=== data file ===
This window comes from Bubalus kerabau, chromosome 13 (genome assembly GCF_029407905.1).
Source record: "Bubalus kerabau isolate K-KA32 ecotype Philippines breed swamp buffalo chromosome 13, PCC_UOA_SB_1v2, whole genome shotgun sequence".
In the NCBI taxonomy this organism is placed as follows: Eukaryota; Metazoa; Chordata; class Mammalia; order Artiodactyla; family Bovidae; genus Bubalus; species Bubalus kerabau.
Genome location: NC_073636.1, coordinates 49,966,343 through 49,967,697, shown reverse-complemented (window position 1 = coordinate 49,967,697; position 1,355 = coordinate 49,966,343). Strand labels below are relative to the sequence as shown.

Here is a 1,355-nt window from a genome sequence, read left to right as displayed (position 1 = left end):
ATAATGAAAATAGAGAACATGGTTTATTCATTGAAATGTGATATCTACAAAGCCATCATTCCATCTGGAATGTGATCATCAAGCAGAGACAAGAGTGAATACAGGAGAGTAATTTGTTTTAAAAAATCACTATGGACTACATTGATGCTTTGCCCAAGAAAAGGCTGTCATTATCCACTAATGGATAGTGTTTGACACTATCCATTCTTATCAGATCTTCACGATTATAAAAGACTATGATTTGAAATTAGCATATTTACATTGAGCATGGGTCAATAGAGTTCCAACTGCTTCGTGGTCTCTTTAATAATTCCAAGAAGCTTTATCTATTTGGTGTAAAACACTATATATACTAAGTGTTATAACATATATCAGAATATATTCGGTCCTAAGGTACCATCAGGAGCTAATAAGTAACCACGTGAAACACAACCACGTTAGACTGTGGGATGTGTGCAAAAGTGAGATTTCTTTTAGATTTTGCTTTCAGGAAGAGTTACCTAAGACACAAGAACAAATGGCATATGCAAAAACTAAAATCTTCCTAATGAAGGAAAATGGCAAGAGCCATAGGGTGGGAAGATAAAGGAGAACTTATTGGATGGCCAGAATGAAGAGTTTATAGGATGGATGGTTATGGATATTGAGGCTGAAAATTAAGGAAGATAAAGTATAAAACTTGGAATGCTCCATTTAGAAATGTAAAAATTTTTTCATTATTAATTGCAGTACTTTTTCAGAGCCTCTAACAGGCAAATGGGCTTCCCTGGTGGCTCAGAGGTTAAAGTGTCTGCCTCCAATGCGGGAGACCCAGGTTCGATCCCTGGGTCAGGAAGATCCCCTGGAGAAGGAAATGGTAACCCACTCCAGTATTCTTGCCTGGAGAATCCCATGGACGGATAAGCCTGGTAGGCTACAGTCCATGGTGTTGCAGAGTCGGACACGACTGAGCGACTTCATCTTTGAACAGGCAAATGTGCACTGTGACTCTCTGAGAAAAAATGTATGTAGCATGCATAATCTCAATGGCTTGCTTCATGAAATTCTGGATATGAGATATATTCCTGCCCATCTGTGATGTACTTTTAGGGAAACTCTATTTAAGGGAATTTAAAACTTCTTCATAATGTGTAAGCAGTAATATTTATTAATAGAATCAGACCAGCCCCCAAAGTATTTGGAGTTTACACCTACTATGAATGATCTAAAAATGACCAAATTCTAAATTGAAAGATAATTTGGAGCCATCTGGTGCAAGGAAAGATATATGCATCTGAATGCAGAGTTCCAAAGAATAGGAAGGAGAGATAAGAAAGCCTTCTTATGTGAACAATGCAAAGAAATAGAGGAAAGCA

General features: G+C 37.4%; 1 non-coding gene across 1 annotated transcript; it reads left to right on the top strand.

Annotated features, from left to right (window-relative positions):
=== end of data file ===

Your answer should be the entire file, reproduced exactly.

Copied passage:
This window comes from Bubalus kerabau, chromosome 13 (genome assembly GCF_029407905.1).
Source record: "Bubalus kerabau isolate K-KA32 ecotype Philippines breed swamp buffalo chromosome 13, PCC_UOA_SB_1v2, whole genome shotgun sequence".
In the NCBI taxonomy this organism is placed as follows: Eukaryota; Metazoa; Chordata; class Mammalia; order Artiodactyla; family Bovidae; genus Bubalus; species Bubalus kerabau.
Genome location: NC_073636.1, coordinates 49,966,343 through 49,967,697, shown reverse-complemented (window position 1 = coordinate 49,967,697; position 1,355 = coordinate 49,966,343). Strand labels below are relative to the sequence as shown.

Here is a 1,355-nt window from a genome sequence, read left to right as displayed (position 1 = left end):
ATAATGAAAATAGAGAACATGGTTTATTCATTGAAATGTGATATCTACAAAGCCATCATTCCATCTGGAATGTGATCATCAAGCAGAGACAAGAGTGAATACAGGAGAGTAATTTGTTTTAAAAAATCACTATGGACTACATTGATGCTTTGCCCAAGAAAAGGCTGTCATTATCCACTAATGGATAGTGTTTGACACTATCCATTCTTATCAGATCTTCACGATTATAAAAGACTATGATTTGAAATTAGCATATTTACATTGAGCATGGGTCAATAGAGTTCCAACTGCTTCGTGGTCTCTTTAATAATTCCAAGAAGCTTTATCTATTTGGTGTAAAACACTATATATACTAAGTGTTATAACATATATCAGAATATATTCGGTCCTAAGGTACCATCAGGAGCTAATAAGTAACCACGTGAAACACAACCACGTTAGACTGTGGGATGTGTGCAAAAGTGAGATTTCTTTTAGATTTTGCTTTCAGGAAGAGTTACCTAAGACACAAGAACAAATGGCATATGCAAAAACTAAAATCTTCCTAATGAAGGAAAATGGCAAGAGCCATAGGGTGGGAAGATAAAGGAGAACTTATTGGATGGCCAGAATGAAGAGTTTATAGGATGGATGGTTATGGATATTGAGGCTGAAAATTAAGGAAGATAAAGTATAAAACTTGGAATGCTCCATTTAGAAATGTAAAAATTTTTTCATTATTAATTGCAGTACTTTTTCAGAGCCTCTAACAGGCAAATGGGCTTCCCTGGTGGCTCAGAGGTTAAAGTGTCTGCCTCCAATGCGGGAGACCCAGGTTCGATCCCTGGGTCAGGAAGATCCCCTGGAGAAGGAAATGGTAACCCACTCCAGTATTCTTGCCTGGAGAATCCCATGGACGGATAAGCCTGGTAGGCTACAGTCCATGGTGTTGCAGAGTCGGACACGACTGAGCGACTTCATCTTTGAACAGGCAAATGTGCACTGTGACTCTCTGAGAAAAAATGTATGTAGCATGCATAATCTCAATGGCTTGCTTCATGAAATTCTGGATATGAGATATATTCCTGCCCATCTGTGATGTACTTTTAGGGAAACTCTATTTAAGGGAATTTAAAACTTCTTCATAATGTGTAAGCAGTAATATTTATTAATAGAATCAGACCAGCCCCCAAAGTATTTGGAGTTTACACCTACTATGAATGATCTAAAAATGACCAAATTCTAAATTGAAAGATAATTTGGAGCCATCTGGTGCAAGGAAAGATATATGCATCTGAATGCAGAGTTCCAAAGAATAGGAAGGAGAGATAAGAAAGCCTTCTTATGTGAACAATGCAAAGAAATAGAGGAAAGCA

General features: G+C 37.4%; 1 non-coding gene across 1 annotated transcript; it reads left to right on the top strand.

Annotated features, from left to right (window-relative positions):